iNaturalist Scavenger Hunt – Trees of the New Springville Greenway

Lace up your shoes, download the free (and easy to use) iNaturalist app and head to the New Springville Greenway for a scavenger hunt.  Along the path you’ll encounter a variety of trees, some native to the region and some less welcome pushy volunteers.  To help you, we have provided a list of trees below that you are likely to encounter.  When identifying a tree, there are several characteristics available to assist: the shape of the tree, growing conditions, color, and shape of the leaf, and even the wildlife supported.  These characteristics can also be instructional when deciding what tree to plant in a greenspace.  Knowing if a tree is invasive, going to grow too large, requires a lot of maintenance or attracts certain animals, may lead to more informed and beneficial tree planting decisions.

So, whether you ever asked yourself the name of a tree, or just recently became curious what makes up the urban forest, now is the time to explore and make some observations.  Head out solo, or bring your friends and family, the more citizen scientists, the better.  In addition, to an increased understanding of the wildlife around us, observations made in the iNaturalist app help support conservation efforts.  While on your scavenger hunt, don’t waste those steps, and participate in the Fresh Fit Mall Mile initiative.  Simply walk a mile on the greenway, submit proof here, and receive a complimentary gift for enjoying the outdoors from EmblemHealth (located just off the greenway, outside the SI Mall).

Happy hunting and please, remember to be mindful of others while using the path.  How many trees did you find, did you find anything else that was interesting? Please share some of your pictures on social media using #FreshFitMallMile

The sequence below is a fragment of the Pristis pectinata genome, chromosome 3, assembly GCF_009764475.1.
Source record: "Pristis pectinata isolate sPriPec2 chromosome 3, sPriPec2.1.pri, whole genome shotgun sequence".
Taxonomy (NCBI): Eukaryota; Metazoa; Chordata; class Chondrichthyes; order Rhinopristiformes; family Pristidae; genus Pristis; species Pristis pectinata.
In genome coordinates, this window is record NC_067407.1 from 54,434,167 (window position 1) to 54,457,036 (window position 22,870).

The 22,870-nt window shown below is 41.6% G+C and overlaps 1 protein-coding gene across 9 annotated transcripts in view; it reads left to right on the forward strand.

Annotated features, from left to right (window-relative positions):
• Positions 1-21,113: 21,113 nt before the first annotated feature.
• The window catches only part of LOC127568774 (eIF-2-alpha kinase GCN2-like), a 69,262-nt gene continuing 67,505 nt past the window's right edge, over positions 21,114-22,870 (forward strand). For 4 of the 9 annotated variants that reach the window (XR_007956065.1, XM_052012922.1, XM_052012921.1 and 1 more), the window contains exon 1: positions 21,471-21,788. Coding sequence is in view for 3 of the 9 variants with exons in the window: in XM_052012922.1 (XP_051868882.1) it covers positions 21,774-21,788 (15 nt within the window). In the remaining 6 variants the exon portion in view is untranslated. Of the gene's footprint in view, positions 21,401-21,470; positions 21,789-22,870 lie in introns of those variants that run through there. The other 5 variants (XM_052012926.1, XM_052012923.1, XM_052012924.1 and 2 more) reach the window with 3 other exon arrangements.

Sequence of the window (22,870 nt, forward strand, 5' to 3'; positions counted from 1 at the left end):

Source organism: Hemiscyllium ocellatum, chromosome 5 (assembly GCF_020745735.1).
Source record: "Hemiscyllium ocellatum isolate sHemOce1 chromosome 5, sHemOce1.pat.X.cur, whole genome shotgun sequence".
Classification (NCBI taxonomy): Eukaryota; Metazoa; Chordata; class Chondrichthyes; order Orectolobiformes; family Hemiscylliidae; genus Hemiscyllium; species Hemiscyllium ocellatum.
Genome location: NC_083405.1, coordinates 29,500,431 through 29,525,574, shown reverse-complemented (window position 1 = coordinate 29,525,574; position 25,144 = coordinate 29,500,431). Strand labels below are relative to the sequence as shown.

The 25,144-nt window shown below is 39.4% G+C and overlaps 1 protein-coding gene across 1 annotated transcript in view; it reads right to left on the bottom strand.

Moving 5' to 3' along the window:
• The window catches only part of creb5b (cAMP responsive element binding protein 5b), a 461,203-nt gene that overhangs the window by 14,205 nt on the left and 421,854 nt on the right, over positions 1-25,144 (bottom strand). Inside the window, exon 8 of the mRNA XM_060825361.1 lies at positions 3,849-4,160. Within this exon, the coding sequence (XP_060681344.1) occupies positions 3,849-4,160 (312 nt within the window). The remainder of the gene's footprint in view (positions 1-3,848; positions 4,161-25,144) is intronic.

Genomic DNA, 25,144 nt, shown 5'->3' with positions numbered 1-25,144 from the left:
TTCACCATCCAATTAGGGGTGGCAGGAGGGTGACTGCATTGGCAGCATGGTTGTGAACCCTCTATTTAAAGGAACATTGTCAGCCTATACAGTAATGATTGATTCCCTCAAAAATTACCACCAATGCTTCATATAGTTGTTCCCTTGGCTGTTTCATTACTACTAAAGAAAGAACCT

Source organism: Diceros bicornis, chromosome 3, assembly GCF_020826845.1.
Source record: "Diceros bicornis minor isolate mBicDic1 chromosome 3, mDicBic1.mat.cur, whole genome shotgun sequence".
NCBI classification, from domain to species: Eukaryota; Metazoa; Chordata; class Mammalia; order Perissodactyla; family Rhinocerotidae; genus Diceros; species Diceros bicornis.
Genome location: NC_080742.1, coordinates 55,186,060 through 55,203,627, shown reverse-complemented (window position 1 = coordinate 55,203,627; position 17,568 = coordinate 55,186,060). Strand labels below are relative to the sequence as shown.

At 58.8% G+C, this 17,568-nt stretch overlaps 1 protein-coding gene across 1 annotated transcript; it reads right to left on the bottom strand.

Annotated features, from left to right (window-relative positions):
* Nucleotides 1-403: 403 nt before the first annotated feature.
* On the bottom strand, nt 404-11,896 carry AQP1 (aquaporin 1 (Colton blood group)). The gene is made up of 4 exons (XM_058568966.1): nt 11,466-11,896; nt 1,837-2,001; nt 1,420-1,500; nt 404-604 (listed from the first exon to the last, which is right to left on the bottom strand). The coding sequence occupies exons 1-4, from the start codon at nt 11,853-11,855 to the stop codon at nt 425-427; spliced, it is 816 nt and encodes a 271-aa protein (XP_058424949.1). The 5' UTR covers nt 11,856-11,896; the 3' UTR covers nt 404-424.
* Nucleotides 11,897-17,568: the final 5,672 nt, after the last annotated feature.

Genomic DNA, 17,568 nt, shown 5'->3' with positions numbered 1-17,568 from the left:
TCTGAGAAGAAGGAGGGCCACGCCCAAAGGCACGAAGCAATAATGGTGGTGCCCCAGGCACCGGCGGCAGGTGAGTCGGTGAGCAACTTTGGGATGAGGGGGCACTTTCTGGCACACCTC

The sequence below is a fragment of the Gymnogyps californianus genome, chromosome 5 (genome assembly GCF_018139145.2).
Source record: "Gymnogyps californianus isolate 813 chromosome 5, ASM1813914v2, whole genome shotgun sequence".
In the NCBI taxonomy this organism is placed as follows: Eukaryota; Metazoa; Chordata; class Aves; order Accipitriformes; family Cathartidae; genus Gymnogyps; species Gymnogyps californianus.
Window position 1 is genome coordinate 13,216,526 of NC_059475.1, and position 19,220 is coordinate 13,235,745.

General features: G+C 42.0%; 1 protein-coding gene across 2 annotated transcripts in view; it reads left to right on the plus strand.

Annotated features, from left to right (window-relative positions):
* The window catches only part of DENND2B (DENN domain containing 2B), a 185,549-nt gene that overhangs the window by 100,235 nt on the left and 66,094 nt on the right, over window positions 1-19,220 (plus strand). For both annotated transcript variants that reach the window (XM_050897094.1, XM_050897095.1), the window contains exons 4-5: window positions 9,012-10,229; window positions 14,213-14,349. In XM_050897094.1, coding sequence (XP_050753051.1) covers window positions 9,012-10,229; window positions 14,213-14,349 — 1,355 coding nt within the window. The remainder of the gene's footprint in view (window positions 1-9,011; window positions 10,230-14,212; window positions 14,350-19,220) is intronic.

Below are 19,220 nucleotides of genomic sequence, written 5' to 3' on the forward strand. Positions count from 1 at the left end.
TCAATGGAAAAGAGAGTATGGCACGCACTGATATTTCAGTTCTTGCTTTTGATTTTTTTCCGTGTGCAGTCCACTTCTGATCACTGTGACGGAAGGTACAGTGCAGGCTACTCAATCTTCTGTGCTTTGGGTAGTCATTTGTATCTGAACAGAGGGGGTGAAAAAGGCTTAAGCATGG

American Sweetgum (liquidambar styraciflua) – Native to eastern United States

  • Profile: At maturity can reach 60 to 70’ tall and spread 45’. Grows in a pyramidal shape and becomes more round with age.
  • Leaves: Star-shaped leaves with 5 lobes (points). They are medium green in the warmer months and become vibrant oranges, reds, and purples in the fall.
  • Trunk Bark: The bark is light grey, with deep ridges. Underneath the bark is a gummy sap, with a sweet odor, that seeps out when the tree is wounded.
  • Conditions: Found mostly on lowlands, needs full sun, has some drought tolerance, but cannot tolerate alkaline soil.
  • Wildlife Supported: Produces woody burrs, approximately 1.5” in diameter, the seeds are food for small birds and mammals. Luna moths use this tree as a larval host plant.

Pin Oak (quercus palustris) – Native to eastern and central United States

  • Profile: At maturity can reach 60 to 70’ and spread 25 to 45’; the tree grows in a pyramidal shape.
  • Leaves: Dark green leaves are long with 5-7 lobes, with deep sinuses (indents between lobes) and relatively smooth. The leaves turn deep red and bronze in the Fall.
  • Trunk Bark: Younger trees have smooth red-gray bark that becomes grayer and rougher as the tree matures.
  • Conditions: Common in landscaping due to ease of transplant; this tree is pollution and moist soil tolerant.
  • Wildlife Supported: Produces acorns, which are nearly round and about ½” wide, provides food for a number of songbirds, small mammals, and especially ducks.